The National Disability Insurance Scheme (“NDIS”) was rolled out nationally in 2016, which included the introduction of Specialist Disability Accommodation (“SDA”) funding. Under the scheme, eligible NDIS participants receive funding support to obtain housing, which enables greater independence and facilitates the delivery of support services. Support services are separately funded to enable participants to pursue their goals and live safely in their homes. Eligibility for SDA is based on participants having an extreme functional impairment or very high support needs.
Traditionally, disability accommodation has been delivered by State and Territory governments with many older style properties in large group settings. This limited the empowerment of people with disabilities by reducing flexibility in choosing where, when, and how they receive supports. Under the NDIS, participants receive individualised funding that is portable (allowing tenants to move from one property to another similar one) and can be used in a way that is best for their unique needs. This gives participants the power to choose and control what type of housing and supports they receive.
Through the NDIS, most government services have been transferred to the private and not-for-profit sectors, further developing the disability services marketplace. With this growth in the private and not-for-profit sectors, focus has shifted to ensuring competitive, best-in-class service delivery with improvements in quality, efficiency, and choice.
Specialist Disability Accommodation
SDA is anticipated to support 28,000 Australians once fully operational, equating to $700M in total annual payments. A 2017 report by PwC and Summer Foundation noted that “more than $5B in capital would be needed over the next five years alone to create new housing stock in SDA. In total, SDA housing stock is expected to be worth $10-12B.”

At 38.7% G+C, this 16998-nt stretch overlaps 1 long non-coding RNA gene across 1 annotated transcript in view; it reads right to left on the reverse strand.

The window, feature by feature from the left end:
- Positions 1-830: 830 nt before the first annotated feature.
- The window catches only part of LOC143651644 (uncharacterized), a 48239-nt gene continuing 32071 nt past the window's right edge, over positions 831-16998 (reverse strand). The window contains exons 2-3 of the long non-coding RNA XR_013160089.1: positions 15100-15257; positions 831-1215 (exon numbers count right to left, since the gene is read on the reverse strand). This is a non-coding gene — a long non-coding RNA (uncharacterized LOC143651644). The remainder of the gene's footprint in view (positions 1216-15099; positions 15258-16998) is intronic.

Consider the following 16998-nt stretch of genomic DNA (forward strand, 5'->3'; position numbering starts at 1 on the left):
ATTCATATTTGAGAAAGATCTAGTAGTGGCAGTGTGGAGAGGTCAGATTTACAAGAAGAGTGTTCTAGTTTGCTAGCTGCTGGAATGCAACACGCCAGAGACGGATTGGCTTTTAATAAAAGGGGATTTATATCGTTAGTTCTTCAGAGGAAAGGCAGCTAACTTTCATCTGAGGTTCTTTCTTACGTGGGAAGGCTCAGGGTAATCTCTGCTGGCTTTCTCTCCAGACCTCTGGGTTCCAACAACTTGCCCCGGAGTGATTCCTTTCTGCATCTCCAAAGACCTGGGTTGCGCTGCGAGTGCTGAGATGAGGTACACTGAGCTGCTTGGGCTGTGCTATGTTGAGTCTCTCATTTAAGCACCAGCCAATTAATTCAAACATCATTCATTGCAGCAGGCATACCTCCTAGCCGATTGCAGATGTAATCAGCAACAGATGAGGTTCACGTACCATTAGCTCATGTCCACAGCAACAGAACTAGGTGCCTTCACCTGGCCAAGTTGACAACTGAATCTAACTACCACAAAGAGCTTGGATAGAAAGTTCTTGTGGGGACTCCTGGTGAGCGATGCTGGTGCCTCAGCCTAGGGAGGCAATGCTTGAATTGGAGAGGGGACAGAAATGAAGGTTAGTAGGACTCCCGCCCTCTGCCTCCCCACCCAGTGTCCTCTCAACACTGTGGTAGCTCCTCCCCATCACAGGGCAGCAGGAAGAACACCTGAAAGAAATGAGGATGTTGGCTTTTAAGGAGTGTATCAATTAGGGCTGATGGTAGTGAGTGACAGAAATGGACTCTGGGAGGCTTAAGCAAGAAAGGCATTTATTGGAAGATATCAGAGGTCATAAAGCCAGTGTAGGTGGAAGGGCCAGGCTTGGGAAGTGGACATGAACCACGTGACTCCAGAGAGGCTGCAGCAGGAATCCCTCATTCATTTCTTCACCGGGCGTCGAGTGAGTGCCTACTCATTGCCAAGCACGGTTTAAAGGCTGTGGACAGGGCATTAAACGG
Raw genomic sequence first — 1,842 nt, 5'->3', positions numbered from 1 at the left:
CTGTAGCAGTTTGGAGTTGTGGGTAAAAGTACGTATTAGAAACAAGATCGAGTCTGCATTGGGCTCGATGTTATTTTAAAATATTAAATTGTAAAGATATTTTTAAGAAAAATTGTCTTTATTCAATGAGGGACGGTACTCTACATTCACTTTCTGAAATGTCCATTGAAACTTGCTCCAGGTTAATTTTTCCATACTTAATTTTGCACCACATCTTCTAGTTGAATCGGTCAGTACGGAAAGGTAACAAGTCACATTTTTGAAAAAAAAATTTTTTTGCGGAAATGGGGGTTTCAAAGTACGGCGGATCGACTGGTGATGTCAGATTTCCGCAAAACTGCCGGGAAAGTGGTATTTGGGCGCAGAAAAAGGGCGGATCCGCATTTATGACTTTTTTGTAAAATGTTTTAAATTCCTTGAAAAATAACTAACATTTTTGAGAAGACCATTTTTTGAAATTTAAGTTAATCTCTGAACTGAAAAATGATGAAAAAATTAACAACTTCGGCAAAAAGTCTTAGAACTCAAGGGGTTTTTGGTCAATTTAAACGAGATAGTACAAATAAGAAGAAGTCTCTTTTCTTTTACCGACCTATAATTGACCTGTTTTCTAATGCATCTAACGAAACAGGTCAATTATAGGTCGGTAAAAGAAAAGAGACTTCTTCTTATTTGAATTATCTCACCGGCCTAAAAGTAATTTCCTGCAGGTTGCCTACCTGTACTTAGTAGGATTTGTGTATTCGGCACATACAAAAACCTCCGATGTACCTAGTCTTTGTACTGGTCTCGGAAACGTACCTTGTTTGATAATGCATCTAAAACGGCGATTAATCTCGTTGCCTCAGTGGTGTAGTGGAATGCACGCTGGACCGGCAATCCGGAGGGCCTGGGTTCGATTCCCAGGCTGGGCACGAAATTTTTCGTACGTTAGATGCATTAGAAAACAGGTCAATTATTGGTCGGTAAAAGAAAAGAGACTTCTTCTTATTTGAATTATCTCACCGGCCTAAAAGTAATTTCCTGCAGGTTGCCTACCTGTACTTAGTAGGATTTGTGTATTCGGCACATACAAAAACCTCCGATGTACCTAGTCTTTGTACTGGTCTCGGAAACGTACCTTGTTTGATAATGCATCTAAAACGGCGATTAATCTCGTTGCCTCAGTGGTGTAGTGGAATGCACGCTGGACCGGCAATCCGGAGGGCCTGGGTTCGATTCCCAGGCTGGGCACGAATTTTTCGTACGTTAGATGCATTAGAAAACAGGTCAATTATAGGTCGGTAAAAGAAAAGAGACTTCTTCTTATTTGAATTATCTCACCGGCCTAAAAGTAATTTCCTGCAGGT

Five years on, just $231M has been approved to fund annualised SDA supports;  representing a significant shortfall in appropriate housing and funding allocations. The maturity of the market has been impacted by COVID-19, however, the slow growth of the sector can be at least partially attributed to the complexity of the NDIS.
SDA demonstrates the need to successfully manage collaboration when investing in impact. With different skills such as design and construction, financing, asset management, and support services, SDA draws on the unique and specific expertise of multiple sectors and many different collaborators. Together they aim to deliver an appropriate housing response that meets the needs of participants and ensures NDIS funding.
In an increasingly competitive market, this cross-sector approach appreciates the intricacy of the NDIS and pairs innovative thinking with true partnership to create sustainable, long-term tenure in SDA dwellings.
To meet the demand for housing and services that maximise choice for participants, collaboration across the sector is required. Bringing together disability-specific and mainstream expertise has been one of the drivers in maximising the scheme’s impact. At Conscious Investment Management (“CIM”), we acknowledge the skills and experience of the providers in the sector. Partnering based on a shared vision and the desire to achieve social and environmental impact, while also generating market returns, CIM collaborates with organisations that we call our ‘Impact Partners’ – sophisticated sector operators who require capital to grow, expand their reach, and further their mission.